Source: The Washington Times
Wire Service: AP
More than 20,000 Americans took part in the most recent hajj, a higher number than usual because the pilgrimage, which began Thursday and ended Monday, coincided with Christmas and New Year's holidays.
At the hajj, Muslims seek forgiveness of their sins and meditate on their faith.
For American Muslim parents, it is also a chance to connect their children with a religious heritage they have only heard about while growing up in the United States. Some young pilgrims -- children of immigrants from the Islamic world -- may have visited their parents' homelands occasionally. Mr. Muschelewicz and others whose parents are converts to Islam lack direct connections to the Middle East.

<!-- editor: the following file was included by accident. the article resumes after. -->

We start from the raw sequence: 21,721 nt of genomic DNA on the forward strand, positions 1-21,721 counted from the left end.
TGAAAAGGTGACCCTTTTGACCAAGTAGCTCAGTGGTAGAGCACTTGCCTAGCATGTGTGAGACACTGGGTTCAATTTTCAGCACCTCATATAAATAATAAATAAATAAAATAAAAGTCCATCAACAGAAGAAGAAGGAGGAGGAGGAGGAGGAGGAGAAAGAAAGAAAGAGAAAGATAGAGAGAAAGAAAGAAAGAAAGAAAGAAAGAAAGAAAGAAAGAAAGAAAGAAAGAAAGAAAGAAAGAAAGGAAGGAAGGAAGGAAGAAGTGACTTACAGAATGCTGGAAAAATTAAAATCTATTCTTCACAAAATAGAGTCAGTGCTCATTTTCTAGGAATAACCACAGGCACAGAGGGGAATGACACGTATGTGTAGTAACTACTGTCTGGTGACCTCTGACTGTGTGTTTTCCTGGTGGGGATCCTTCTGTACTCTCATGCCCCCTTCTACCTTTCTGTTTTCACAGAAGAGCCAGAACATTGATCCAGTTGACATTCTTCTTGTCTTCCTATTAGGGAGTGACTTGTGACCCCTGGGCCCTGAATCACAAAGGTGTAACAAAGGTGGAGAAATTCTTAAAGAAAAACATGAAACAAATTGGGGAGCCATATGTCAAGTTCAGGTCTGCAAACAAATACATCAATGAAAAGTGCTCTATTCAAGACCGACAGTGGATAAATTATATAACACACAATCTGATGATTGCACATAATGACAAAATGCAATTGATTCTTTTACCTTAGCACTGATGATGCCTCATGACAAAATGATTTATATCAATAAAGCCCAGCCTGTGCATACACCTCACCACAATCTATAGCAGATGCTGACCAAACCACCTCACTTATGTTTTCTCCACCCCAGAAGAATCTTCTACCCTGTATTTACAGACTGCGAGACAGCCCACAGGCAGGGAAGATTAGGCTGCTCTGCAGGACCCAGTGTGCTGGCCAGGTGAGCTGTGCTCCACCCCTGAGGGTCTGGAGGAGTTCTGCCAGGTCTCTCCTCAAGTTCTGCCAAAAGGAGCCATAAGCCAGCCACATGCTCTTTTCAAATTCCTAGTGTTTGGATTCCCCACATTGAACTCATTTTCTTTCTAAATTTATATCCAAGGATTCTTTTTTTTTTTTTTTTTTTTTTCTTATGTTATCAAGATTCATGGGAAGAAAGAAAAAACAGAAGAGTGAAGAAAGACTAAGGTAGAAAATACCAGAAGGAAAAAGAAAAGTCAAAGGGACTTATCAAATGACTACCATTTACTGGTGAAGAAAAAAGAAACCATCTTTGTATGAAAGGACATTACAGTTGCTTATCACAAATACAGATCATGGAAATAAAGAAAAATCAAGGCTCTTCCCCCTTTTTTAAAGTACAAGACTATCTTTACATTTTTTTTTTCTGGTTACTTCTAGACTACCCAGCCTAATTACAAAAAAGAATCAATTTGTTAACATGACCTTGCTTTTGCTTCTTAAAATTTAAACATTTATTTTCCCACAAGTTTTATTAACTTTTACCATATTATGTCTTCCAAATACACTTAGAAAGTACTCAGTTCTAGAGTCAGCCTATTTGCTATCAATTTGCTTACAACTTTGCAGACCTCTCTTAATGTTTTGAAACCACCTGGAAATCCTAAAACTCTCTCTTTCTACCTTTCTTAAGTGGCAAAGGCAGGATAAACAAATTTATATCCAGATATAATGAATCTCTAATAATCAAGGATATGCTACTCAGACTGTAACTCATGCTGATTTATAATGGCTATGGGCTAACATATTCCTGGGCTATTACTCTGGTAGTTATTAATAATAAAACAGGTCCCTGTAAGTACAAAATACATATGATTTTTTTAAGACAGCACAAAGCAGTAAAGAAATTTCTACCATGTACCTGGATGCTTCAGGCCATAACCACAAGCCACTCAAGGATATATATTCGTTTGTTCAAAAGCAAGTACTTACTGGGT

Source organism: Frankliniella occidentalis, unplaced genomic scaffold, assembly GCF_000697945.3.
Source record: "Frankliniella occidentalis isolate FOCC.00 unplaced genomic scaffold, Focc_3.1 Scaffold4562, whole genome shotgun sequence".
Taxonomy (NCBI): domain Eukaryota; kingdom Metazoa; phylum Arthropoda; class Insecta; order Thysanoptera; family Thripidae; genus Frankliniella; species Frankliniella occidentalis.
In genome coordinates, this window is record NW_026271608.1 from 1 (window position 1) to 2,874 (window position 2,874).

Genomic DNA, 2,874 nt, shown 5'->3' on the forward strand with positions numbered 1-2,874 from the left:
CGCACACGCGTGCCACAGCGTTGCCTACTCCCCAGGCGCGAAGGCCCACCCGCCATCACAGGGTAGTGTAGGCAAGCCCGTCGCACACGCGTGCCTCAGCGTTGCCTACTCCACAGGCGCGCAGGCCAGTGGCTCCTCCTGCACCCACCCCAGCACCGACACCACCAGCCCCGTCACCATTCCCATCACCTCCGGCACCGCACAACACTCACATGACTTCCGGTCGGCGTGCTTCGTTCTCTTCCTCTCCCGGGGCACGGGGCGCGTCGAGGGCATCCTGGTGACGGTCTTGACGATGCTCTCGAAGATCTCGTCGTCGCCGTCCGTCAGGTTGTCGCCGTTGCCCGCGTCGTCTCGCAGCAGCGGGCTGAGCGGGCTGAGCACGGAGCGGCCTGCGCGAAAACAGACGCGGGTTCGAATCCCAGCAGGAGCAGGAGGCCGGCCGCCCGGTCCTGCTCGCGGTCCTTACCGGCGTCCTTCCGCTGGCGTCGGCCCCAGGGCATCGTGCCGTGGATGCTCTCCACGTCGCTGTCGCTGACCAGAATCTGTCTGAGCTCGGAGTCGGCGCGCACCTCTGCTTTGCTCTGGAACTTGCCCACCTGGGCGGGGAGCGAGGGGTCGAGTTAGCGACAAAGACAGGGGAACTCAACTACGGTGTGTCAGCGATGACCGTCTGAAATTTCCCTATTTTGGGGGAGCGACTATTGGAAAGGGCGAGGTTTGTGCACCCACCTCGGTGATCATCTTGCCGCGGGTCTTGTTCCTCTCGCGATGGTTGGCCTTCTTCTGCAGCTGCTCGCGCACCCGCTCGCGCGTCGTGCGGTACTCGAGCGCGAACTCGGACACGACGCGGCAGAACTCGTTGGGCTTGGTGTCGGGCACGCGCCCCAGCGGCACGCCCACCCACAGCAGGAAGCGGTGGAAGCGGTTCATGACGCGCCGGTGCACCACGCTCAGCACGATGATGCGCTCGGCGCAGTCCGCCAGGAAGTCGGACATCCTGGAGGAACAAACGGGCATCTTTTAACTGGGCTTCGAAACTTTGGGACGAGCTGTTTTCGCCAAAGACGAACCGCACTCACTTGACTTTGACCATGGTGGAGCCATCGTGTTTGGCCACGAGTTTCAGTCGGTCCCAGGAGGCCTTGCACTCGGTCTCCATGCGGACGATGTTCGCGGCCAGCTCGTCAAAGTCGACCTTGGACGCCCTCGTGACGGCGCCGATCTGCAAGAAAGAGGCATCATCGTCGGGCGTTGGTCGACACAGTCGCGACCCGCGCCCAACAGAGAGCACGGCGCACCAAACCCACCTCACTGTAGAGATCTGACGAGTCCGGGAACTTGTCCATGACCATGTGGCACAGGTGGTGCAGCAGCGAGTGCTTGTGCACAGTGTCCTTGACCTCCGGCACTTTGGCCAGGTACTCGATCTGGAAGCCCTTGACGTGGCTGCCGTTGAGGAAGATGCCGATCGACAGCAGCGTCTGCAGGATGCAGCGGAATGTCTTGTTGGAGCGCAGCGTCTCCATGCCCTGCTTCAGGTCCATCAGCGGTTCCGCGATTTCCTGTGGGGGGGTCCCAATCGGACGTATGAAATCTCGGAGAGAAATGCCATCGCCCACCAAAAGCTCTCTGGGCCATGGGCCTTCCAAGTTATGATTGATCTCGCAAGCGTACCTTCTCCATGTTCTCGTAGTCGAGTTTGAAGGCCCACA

"This is really a learning experience for the young," said Tabassam Qureshi, of Westchester, N.Y. He and other Americans were resting in their tent at Mina, a desert valley outside Mecca where rites took place on Sunday and Monday.
His son Amir slept nearby, recovering from burst blisters on his feet. The elder Qureshis recalled their own adventures over the past few days: spending 16 hours on a bus caught in traffic between the holy cities of Medina and Mecca and sleeping on blankets in the dirt outside another holy site, Muzdalifah.
"Today, I put my hand on Amir's shoulder and asked him what he's learned, and he said, 'sabr' " -- Arabic for patience, said Mr. Qureshi. "They learn that you have to help each other to overcome difficulty, and he'll go back and tell his friends all about it."